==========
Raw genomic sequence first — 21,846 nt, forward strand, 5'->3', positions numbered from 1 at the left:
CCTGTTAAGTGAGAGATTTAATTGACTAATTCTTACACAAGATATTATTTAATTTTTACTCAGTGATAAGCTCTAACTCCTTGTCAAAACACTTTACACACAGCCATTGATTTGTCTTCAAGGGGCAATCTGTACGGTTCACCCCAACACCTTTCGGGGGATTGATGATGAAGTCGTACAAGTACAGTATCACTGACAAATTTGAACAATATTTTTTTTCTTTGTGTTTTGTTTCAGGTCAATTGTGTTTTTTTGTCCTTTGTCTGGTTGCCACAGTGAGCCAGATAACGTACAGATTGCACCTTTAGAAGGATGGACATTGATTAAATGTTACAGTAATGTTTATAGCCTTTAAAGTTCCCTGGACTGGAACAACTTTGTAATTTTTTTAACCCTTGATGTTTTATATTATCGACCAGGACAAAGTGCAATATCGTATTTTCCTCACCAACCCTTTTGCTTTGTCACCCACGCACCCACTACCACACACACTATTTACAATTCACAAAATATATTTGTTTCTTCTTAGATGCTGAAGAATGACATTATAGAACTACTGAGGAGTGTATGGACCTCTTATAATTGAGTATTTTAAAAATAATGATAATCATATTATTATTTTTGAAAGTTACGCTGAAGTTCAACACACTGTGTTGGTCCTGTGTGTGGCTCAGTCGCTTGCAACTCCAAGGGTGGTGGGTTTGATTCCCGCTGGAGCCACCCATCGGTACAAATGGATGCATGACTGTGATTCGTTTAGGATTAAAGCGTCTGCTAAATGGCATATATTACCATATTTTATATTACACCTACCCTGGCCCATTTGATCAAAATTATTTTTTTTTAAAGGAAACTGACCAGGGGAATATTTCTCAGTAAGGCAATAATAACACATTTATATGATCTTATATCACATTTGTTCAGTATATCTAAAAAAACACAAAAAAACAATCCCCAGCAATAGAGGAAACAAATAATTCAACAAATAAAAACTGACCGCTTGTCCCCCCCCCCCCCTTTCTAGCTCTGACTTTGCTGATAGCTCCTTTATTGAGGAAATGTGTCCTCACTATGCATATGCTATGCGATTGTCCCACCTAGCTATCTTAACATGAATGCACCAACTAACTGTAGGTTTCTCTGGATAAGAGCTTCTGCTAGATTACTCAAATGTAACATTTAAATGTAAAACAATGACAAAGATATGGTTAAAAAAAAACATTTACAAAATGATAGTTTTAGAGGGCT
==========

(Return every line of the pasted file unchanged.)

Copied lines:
Raw genomic sequence first — 21,846 nt, forward strand, 5'->3', positions numbered from 1 at the left:
CCTGTTAAGTGAGAGATTTAATTGACTAATTCTTACACAAGATATTATTTAATTTTTACTCAGTGATAAGCTCTAACTCCTTGTCAAAACACTTTACACACAGCCATTGATTTGTCTTCAAGGGGCAATCTGTACGGTTCACCCCAACACCTTTCGGGGGATTGATGATGAAGTCGTACAAGTACAGTATCACTGACAAATTTGAACAATATTTTTTTTCTTTGTGTTTTGTTTCAGGTCAATTGTGTTTTTTTGTCCTTTGTCTGGTTGCCACAGTGAGCCAGATAACGTACAGATTGCACCTTTAGAAGGATGGACATTGATTAAATGTTACAGTAATGTTTATAGCCTTTAAAGTTCCCTGGACTGGAACAACTTTGTAATTTTTTTAACCCTTGATGTTTTATATTATCGACCAGGACAAAGTGCAATATCGTATTTTCCTCACCAACCCTTTTGCTTTGTCACCCACGCACCCACTACCACACACACTATTTACAATTCACAAAATATATTTGTTTCTTCTTAGATGCTGAAGAATGACATTATAGAACTACTGAGGAGTGTATGGACCTCTTATAATTGAGTATTTTAAAAATAATGATAATCATATTATTATTTTTGAAAGTTACGCTGAAGTTCAACACACTGTGTTGGTCCTGTGTGTGGCTCAGTCGCTTGCAACTCCAAGGGTGGTGGGTTTGATTCCCGCTGGAGCCACCCATCGGTACAAATGGATGCATGACTGTGATTCGTTTAGGATTAAAGCGTCTGCTAAATGGCATATATTACCATATTTTATATTACACCTACCCTGGCCCATTTGATCAAAATTATTTTTTTTTAAAGGAAACTGACCAGGGGAATATTTCTCAGTAAGGCAATAATAACACATTTATATGATCTTATATCACATTTGTTCAGTATATCTAAAAAAACACAAAAAAACAATCCCCAGCAATAGAGGAAACAAATAATTCAACAAATAAAAACTGACCGCTTGTCCCCCCCCCCCCCTTTCTAGCTCTGACTTTGCTGATAGCTCCTTTATTGAGGAAATGTGTCCTCACTATGCATATGCTATGCGATTGTCCCACCTAGCTATCTTAACATGAATGCACCAACTAACTGTAGGTTTCTCTGGATAAGAGCTTCTGCTAGATTACTCAAATGTAACATTTAAATGTAAAACAATGACAAAGATATGGTTAAAAAAAAACATTTACAAAATGATAGTTTTAGAGGGCT